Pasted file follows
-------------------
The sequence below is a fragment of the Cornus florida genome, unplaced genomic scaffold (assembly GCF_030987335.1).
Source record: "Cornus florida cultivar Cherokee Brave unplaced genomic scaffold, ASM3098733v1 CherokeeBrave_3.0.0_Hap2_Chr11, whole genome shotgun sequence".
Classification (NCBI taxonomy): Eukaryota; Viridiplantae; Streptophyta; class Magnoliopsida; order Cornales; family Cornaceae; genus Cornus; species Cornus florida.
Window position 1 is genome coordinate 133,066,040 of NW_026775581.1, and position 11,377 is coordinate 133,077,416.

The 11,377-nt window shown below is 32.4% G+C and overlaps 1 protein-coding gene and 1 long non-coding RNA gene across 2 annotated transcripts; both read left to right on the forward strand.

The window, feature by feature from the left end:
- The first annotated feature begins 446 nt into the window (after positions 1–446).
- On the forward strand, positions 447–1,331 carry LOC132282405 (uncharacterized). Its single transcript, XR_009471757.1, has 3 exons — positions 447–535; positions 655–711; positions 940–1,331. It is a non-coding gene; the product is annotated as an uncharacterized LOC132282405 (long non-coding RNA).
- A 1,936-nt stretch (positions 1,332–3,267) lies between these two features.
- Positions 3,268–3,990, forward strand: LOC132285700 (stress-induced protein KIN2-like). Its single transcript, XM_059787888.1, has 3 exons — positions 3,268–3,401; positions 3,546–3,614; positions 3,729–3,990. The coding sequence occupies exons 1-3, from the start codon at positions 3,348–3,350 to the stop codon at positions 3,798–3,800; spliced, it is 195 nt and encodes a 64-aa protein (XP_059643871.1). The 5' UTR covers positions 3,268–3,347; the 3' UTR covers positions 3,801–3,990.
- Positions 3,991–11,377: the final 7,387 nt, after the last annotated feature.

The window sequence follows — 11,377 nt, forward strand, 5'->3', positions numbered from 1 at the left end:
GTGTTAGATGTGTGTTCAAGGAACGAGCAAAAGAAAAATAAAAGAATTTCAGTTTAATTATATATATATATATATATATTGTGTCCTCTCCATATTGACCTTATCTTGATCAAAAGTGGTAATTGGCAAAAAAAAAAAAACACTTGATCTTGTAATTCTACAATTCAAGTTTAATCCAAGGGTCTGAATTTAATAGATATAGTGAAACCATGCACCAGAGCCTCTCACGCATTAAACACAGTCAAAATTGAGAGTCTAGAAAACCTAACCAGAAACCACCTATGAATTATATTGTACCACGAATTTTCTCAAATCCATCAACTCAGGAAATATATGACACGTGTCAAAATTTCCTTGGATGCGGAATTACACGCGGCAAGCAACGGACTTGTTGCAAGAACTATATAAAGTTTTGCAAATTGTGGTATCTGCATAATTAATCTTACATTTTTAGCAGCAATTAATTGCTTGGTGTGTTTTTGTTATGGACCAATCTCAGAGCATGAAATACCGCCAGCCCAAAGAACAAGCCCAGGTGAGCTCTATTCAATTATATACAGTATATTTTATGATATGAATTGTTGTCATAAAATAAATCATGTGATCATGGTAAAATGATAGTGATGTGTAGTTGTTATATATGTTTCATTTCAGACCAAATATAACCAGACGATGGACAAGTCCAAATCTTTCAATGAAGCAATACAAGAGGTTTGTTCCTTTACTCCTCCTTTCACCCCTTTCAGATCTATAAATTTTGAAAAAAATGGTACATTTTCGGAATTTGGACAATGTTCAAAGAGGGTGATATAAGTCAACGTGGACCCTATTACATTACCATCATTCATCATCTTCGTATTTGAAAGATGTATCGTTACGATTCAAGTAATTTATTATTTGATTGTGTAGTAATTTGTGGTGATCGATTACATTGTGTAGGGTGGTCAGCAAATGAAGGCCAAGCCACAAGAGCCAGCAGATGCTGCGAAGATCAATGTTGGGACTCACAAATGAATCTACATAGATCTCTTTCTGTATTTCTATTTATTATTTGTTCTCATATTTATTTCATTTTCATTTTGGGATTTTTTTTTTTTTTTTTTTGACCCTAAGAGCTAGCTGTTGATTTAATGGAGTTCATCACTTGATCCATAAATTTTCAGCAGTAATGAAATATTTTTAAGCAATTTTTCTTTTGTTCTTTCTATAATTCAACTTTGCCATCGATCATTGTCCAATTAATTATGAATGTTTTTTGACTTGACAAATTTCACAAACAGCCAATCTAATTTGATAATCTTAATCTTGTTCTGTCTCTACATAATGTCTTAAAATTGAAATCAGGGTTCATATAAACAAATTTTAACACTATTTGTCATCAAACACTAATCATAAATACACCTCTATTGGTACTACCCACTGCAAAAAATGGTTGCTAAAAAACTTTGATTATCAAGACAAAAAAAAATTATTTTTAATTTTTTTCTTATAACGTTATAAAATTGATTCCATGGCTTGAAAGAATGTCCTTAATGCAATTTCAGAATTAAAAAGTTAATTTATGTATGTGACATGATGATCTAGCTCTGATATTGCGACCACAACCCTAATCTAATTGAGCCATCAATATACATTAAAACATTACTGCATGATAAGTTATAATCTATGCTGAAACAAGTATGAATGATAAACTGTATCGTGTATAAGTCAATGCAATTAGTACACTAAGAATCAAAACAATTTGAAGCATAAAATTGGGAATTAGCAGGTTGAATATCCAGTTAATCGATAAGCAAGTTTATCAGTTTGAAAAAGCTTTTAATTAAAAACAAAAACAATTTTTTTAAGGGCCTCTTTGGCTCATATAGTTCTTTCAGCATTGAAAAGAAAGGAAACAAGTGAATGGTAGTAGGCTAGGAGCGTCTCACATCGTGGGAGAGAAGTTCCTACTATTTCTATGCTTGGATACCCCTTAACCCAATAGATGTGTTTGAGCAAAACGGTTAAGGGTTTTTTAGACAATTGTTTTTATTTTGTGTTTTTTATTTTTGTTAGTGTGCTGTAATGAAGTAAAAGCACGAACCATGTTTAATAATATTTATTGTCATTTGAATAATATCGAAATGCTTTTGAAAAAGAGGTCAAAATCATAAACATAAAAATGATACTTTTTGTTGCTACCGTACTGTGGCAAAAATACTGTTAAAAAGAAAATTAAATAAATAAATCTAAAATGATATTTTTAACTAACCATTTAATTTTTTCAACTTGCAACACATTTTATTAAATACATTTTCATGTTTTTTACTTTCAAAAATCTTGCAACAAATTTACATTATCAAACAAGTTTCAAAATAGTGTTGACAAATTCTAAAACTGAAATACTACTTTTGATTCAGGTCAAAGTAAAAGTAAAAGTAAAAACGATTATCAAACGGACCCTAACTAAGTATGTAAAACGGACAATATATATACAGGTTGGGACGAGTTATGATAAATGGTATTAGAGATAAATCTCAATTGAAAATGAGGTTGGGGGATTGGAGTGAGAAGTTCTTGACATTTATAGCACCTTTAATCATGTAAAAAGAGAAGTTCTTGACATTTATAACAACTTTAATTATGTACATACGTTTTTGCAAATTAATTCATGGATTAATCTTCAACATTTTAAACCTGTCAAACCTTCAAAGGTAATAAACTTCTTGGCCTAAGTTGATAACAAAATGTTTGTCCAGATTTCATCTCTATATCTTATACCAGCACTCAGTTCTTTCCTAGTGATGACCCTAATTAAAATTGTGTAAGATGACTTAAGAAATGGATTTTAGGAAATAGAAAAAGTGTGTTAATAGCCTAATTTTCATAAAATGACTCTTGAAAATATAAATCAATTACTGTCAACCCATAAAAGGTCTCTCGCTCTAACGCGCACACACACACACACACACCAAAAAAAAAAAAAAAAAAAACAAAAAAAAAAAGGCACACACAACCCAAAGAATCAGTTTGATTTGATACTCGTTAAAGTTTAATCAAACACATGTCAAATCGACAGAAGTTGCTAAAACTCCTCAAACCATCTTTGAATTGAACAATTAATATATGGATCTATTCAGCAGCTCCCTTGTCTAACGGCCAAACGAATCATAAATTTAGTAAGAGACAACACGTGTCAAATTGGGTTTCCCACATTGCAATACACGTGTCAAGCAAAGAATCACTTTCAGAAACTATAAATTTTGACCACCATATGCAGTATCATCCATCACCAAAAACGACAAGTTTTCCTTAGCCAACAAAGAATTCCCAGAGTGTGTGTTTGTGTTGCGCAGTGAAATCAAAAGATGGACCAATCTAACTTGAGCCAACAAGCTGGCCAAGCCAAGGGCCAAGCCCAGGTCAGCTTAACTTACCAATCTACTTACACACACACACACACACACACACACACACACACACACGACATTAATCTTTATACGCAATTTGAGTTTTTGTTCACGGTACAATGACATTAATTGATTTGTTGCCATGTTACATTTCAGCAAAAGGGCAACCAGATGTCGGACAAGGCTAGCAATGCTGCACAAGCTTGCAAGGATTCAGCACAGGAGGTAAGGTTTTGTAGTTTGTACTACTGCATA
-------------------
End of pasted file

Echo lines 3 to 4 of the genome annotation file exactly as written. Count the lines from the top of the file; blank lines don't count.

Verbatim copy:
Classification (NCBI taxonomy): Eukaryota; Viridiplantae; Streptophyta; class Magnoliopsida; order Cornales; family Cornaceae; genus Cornus; species Cornus florida.
Window position 1 is genome coordinate 133,066,040 of NW_026775581.1, and position 11,377 is coordinate 133,077,416.